CHED Breaks Their Silence: What to Expect for SY 2021 and Beyond
May 28, 2021
By : Tatiana Carrido
Last May 23, news outlets kickstarted our last week of May with reports on the adopted policy for the continuation of flexible learning in the school years to follow. This means that online classes and modules are here to stay. As if Mondays aren’t bad enough.
Commission on Higher Education (CHED) Chairman J. Prospero de Vera III explains the risks of bringing back face-to-face classes in a virtual forum last May 21: “If we go back to the traditional face-to-face classroom… we run the risk of exposing our educational stakeholders to the same risks if another pandemic comes in.” De Vera highlights that the “old paradigm of face-to-face versus online will now disappear.” He encourages teachers and institutions to be more willing to adjust and explore creative methods of teaching.
The system will allow universities and colleges to adjust according to their respective situations. They may continue to conduct classes through online classes, as done by the Ateneo de Manila University. The previous school year, the university adopted a quarterly mode of course organization, allowing both students and teachers to manage three to four courses at a time. After continuous consultation with its students and faculty, the University has deemed itself ready to return to a semestral mode of course organization, with specific measures in place as they adjust to their former academic terms. You can read their complete memo on Organizing the Courses for Teaching in SY 2021-2022 here.
While online learning is an obvious choice for some universities and colleges, we must never forget that not all students can actually adapt to it. The flexible learning system does little to address students facing difficulties accessing tools for online learning, funding their education, or those contemplating the shift from education to employment. Although resources are available online, there still remains a number of pre-pandemic hindrances that have yet to be tackled by both government and educational institutions alike.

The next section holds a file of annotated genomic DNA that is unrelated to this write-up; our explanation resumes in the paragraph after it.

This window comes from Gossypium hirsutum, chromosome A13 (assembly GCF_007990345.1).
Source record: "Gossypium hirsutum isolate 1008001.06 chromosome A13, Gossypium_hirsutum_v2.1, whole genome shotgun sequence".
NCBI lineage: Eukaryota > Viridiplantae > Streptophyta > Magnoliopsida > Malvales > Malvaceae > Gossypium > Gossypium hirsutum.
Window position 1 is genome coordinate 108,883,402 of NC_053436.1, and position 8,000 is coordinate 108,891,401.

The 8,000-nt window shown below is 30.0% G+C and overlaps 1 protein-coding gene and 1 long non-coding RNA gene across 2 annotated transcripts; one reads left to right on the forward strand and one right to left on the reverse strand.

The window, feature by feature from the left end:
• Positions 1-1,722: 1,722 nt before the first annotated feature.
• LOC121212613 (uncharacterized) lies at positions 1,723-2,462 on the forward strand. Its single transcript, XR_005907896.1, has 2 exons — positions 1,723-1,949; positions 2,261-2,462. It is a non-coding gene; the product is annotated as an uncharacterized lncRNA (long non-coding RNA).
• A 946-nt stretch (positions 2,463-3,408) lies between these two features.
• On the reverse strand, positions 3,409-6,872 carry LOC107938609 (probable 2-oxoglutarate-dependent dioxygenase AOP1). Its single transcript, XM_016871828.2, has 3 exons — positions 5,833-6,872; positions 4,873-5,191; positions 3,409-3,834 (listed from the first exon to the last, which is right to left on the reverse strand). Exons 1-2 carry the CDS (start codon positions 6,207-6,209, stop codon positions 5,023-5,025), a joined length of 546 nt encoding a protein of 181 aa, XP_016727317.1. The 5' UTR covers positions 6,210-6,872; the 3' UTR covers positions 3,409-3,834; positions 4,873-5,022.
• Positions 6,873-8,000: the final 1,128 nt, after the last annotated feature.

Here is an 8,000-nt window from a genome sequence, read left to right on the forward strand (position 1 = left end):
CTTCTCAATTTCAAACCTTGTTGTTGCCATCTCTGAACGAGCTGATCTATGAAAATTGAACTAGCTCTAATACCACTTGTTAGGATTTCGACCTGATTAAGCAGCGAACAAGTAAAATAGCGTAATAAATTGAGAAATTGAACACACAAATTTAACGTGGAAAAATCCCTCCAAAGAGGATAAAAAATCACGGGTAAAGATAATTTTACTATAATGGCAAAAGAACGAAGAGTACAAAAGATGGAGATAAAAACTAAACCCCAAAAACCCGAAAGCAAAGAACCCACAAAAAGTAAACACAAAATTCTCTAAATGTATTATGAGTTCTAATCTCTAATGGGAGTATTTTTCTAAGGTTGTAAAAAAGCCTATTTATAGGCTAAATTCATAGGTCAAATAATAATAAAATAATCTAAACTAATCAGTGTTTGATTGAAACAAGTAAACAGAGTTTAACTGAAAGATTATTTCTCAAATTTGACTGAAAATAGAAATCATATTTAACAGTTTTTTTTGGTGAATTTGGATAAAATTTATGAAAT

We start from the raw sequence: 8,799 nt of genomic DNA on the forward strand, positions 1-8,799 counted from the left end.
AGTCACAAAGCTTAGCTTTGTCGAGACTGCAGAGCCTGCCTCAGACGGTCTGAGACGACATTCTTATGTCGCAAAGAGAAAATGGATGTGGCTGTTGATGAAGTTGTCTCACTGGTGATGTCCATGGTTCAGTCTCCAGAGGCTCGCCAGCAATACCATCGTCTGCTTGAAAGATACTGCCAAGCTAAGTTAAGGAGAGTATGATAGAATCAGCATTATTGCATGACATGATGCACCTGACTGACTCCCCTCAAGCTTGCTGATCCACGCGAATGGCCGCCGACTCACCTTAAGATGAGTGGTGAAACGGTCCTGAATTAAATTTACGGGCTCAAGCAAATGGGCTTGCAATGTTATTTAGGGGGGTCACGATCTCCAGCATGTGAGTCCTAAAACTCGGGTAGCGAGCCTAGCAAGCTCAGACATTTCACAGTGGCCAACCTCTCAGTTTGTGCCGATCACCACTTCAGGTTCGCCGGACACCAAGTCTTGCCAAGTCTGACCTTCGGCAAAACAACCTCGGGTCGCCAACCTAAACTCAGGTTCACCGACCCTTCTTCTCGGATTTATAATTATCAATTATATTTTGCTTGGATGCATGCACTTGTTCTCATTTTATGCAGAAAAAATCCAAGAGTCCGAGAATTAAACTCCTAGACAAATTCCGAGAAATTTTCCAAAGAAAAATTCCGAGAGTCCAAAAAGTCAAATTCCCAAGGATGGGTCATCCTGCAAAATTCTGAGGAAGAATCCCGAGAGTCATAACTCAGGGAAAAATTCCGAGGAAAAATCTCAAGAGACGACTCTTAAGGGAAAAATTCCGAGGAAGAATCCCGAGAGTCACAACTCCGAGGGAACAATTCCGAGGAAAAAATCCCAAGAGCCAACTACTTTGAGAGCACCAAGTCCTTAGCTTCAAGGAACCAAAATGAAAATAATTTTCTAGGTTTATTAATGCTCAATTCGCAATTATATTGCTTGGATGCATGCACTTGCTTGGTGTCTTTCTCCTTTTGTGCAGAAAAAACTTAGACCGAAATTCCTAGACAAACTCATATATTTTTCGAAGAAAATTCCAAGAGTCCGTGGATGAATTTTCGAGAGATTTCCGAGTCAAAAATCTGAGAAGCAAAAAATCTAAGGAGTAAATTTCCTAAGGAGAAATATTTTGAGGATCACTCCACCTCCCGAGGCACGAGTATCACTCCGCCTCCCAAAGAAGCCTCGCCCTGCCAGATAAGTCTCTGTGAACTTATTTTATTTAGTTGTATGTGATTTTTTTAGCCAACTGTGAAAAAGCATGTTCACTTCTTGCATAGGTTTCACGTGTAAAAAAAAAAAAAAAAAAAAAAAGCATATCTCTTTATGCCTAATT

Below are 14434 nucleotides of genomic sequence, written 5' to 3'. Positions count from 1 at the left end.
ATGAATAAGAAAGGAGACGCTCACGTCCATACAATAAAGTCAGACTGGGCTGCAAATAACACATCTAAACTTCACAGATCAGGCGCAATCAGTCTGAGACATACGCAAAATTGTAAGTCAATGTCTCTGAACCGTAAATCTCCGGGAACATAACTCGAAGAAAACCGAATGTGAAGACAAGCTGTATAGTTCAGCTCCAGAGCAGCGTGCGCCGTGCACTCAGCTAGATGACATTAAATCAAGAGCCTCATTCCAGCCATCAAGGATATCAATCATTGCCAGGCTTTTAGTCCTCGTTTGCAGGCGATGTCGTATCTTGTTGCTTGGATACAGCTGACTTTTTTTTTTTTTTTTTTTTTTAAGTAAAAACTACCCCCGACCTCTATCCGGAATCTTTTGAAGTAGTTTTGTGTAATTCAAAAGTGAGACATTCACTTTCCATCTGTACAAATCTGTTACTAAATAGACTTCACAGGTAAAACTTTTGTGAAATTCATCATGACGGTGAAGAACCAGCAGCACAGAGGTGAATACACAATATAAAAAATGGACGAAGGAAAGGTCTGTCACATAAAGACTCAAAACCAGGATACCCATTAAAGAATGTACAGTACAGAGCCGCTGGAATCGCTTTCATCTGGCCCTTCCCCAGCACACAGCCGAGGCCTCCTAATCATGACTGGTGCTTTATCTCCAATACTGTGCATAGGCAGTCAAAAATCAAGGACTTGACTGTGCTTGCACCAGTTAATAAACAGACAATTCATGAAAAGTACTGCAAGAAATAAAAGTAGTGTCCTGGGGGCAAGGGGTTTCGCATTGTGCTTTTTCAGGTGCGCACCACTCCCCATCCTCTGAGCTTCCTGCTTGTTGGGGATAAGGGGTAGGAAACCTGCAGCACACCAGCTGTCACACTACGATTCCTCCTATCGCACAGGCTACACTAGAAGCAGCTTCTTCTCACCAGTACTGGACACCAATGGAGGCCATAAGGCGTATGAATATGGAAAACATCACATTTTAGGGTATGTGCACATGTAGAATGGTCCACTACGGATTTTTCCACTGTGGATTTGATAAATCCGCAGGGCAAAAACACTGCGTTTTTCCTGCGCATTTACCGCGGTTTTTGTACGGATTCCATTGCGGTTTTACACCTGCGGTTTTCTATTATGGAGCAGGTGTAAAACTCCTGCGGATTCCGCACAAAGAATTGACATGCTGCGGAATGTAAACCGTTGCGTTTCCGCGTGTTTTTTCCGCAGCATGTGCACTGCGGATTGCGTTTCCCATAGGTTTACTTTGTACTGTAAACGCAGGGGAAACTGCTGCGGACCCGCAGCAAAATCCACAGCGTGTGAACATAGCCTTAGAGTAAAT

For the flexible learning system to work, it must be curated based on both the needs of the student community and the ability of the school to address the digital divide that hinders the community from moving forward. Surveys, FGDs, and forums are vital avenues for students and faculty to communicate their needs. Through this, the administration can better understand the complexities that surround each student, and ensure that the system is adapting to its users rather than the reverse.
Meanwhile, CHED is also weighing the prospects of requesting another batch of students for limited face-to-face classes. The first batch were medical students, approved earlier this year under the provision that medical schools followed strict protocols and coordinated with LGUs. However, additional data is being requested to confirm that the limited face-to-face classes are safe from infection and transmission before an official request is made to President Duterte.
The second batch is targeted towards hands-on heavy degrees such as engineering, information technology, industrial technology, and maritime programs. This is in hopes to help students with skills that are not easy to instruct online. We can’t have our future doctors and nurses practicing on teddy bears forever.
While the flexible learning system seems like a bandaid slapped on a fracture at this point, we know that this isn’t our first rodeo. Equipped with our Google Extensions and study playlists, we take comfort in the familiarity of the setup rather than its novelty. There are some things we miss though: daily commutes, and our school’s catering service among other things. Until then, we’ll just have to make do with the current setup to advance our education.
Kicks-and-giggles aside, we know that even with a flexible learning system in place, it’s still another year tucked away at home. Away from our dearly missed campuses, after-school hangout spots, and the company of our friends that no Discord or Telegram can ever replace. Mental health remains to be a pressing issue for students, teachers, and parents alike as we continue to navigate through our education during a global pandemic.
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